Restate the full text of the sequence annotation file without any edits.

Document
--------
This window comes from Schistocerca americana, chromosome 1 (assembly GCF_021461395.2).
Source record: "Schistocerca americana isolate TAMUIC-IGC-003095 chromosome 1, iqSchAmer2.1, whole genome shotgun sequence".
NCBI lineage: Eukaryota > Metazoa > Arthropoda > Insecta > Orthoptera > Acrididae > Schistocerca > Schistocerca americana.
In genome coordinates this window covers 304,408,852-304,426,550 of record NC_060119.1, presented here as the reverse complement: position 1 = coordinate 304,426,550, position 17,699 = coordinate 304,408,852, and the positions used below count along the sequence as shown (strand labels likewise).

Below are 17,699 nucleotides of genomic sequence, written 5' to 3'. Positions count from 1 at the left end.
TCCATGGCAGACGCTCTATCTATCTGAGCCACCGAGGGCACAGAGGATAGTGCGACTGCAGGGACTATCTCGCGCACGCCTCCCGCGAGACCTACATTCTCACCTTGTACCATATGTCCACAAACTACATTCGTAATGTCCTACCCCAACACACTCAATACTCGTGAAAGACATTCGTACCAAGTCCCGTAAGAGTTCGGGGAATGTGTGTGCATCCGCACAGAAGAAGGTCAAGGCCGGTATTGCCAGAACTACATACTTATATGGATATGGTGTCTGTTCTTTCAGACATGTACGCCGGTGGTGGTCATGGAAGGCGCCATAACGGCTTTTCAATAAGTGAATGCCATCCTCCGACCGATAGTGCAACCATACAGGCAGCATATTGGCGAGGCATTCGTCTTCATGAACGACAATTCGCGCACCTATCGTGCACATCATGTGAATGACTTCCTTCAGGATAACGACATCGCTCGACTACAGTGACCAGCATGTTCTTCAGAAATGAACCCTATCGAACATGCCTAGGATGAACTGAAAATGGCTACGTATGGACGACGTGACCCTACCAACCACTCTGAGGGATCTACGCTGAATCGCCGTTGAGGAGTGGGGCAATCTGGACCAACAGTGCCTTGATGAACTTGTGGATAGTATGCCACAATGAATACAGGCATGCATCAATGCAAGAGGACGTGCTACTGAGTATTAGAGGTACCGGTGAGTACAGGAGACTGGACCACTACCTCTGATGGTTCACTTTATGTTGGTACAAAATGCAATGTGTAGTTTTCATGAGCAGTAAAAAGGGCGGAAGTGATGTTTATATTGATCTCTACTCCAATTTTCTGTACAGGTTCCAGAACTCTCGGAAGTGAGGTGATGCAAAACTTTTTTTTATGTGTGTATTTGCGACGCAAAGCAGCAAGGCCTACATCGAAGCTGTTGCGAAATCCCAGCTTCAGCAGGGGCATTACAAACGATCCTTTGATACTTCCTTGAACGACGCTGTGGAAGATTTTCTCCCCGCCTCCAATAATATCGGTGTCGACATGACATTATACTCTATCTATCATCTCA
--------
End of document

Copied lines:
This window comes from Schistocerca americana, chromosome 1 (assembly GCF_021461395.2).
Source record: "Schistocerca americana isolate TAMUIC-IGC-003095 chromosome 1, iqSchAmer2.1, whole genome shotgun sequence".
NCBI lineage: Eukaryota > Metazoa > Arthropoda > Insecta > Orthoptera > Acrididae > Schistocerca > Schistocerca americana.
In genome coordinates this window covers 304,408,852-304,426,550 of record NC_060119.1, presented here as the reverse complement: position 1 = coordinate 304,426,550, position 17,699 = coordinate 304,408,852, and the positions used below count along the sequence as shown (strand labels likewise).

Below are 17,699 nucleotides of genomic sequence, written 5' to 3'. Positions count from 1 at the left end.
TCCATGGCAGACGCTCTATCTATCTGAGCCACCGAGGGCACAGAGGATAGTGCGACTGCAGGGACTATCTCGCGCACGCCTCCCGCGAGACCTACATTCTCACCTTGTACCATATGTCCACAAACTACATTCGTAATGTCCTACCCCAACACACTCAATACTCGTGAAAGACATTCGTACCAAGTCCCGTAAGAGTTCGGGGAATGTGTGTGCATCCGCACAGAAGAAGGTCAAGGCCGGTATTGCCAGAACTACATACTTATATGGATATGGTGTCTGTTCTTTCAGACATGTACGCCGGTGGTGGTCATGGAAGGCGCCATAACGGCTTTTCAATAAGTGAATGCCATCCTCCGACCGATAGTGCAACCATACAGGCAGCATATTGGCGAGGCATTCGTCTTCATGAACGACAATTCGCGCACCTATCGTGCACATCATGTGAATGACTTCCTTCAGGATAACGACATCGCTCGACTACAGTGACCAGCATGTTCTTCAGAAATGAACCCTATCGAACATGCCTAGGATGAACTGAAAATGGCTACGTATGGACGACGTGACCCTACCAACCACTCTGAGGGATCTACGCTGAATCGCCGTTGAGGAGTGGGGCAATCTGGACCAACAGTGCCTTGATGAACTTGTGGATAGTATGCCACAATGAATACAGGCATGCATCAATGCAAGAGGACGTGCTACTGAGTATTAGAGGTACCGGTGAGTACAGGAGACTGGACCACTACCTCTGATGGTTCACTTTATGTTGGTACAAAATGCAATGTGTAGTTTTCATGAGCAGTAAAAAGGGCGGAAGTGATGTTTATATTGATCTCTACTCCAATTTTCTGTACAGGTTCCAGAACTCTCGGAAGTGAGGTGATGCAAAACTTTTTTTTATGTGTGTATTTGCGACGCAAAGCAGCAAGGCCTACATCGAAGCTGTTGCGAAATCCCAGCTTCAGCAGGGGCATTACAAACGATCCTTTGATACTTCCTTGAACGACGCTGTGGAAGATTTTCTCCCCGCCTCCAATAATATCGGTGTCGACATGACATTATACTCTATCTATCATCTCA